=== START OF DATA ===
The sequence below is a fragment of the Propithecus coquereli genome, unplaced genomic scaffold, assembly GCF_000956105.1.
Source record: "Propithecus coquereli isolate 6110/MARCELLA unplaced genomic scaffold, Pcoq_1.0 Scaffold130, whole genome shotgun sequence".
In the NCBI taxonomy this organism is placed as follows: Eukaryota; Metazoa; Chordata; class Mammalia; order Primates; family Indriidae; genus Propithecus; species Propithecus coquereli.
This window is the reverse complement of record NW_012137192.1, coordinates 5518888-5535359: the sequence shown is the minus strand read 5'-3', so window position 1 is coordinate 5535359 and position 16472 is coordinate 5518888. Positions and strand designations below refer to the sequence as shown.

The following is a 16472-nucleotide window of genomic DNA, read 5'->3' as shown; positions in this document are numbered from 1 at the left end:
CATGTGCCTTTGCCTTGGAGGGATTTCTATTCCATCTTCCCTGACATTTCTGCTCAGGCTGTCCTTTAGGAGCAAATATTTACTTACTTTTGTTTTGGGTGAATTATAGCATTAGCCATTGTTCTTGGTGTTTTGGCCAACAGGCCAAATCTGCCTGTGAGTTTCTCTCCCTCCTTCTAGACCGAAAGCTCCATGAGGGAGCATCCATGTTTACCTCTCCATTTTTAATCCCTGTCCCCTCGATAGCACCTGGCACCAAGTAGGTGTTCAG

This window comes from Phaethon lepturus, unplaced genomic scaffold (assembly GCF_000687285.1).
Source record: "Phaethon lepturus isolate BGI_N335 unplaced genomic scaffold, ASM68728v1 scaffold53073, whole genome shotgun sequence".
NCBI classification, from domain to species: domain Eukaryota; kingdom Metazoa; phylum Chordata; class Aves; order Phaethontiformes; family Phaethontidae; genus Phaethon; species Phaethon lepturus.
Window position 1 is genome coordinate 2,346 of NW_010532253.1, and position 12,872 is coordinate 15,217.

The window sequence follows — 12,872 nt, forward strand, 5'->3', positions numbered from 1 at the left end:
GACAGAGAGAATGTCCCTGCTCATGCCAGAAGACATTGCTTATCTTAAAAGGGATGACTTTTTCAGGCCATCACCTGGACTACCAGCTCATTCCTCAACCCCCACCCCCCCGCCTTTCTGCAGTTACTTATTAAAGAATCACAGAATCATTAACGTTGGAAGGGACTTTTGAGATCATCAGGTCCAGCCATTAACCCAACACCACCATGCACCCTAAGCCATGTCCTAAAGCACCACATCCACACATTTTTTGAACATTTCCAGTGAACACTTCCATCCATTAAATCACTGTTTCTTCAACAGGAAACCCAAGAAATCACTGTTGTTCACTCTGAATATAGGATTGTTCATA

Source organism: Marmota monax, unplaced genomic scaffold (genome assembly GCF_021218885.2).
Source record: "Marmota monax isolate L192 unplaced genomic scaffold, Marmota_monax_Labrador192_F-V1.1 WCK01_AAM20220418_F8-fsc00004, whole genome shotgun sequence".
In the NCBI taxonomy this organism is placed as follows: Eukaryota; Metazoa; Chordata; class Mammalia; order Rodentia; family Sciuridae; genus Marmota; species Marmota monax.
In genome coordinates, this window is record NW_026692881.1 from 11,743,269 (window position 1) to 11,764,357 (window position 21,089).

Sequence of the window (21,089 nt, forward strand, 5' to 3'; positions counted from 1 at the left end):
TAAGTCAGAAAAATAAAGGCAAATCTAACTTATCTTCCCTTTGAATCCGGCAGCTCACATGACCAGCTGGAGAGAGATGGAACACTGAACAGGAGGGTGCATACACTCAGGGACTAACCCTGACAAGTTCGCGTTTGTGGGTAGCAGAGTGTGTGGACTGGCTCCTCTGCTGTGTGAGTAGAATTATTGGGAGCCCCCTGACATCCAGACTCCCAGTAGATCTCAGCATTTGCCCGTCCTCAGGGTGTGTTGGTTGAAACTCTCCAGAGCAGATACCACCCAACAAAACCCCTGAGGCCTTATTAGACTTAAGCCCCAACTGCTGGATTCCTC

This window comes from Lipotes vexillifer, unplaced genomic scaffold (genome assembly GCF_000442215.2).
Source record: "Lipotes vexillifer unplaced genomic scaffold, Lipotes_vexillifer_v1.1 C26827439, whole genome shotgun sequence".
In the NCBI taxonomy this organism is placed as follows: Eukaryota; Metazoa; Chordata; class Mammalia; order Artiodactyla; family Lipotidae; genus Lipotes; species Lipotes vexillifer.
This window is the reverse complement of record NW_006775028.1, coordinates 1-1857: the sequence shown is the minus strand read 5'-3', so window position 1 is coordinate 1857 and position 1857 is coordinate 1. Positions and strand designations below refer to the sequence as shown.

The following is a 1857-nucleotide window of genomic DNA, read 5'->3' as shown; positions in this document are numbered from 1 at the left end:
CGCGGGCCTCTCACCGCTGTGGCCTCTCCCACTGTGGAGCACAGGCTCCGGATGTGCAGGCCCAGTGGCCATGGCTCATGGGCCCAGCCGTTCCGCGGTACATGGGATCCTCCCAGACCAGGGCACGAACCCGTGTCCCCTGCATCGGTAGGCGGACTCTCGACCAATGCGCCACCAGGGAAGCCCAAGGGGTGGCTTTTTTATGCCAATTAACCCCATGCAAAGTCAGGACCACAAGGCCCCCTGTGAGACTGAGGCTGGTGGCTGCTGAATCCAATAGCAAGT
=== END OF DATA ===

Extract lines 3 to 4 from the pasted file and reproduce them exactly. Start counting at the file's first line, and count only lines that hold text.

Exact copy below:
In the NCBI taxonomy this organism is placed as follows: Eukaryota; Metazoa; Chordata; class Mammalia; order Primates; family Indriidae; genus Propithecus; species Propithecus coquereli.
This window is the reverse complement of record NW_012137192.1, coordinates 5518888-5535359: the sequence shown is the minus strand read 5'-3', so window position 1 is coordinate 5535359 and position 16472 is coordinate 5518888. Positions and strand designations below refer to the sequence as shown.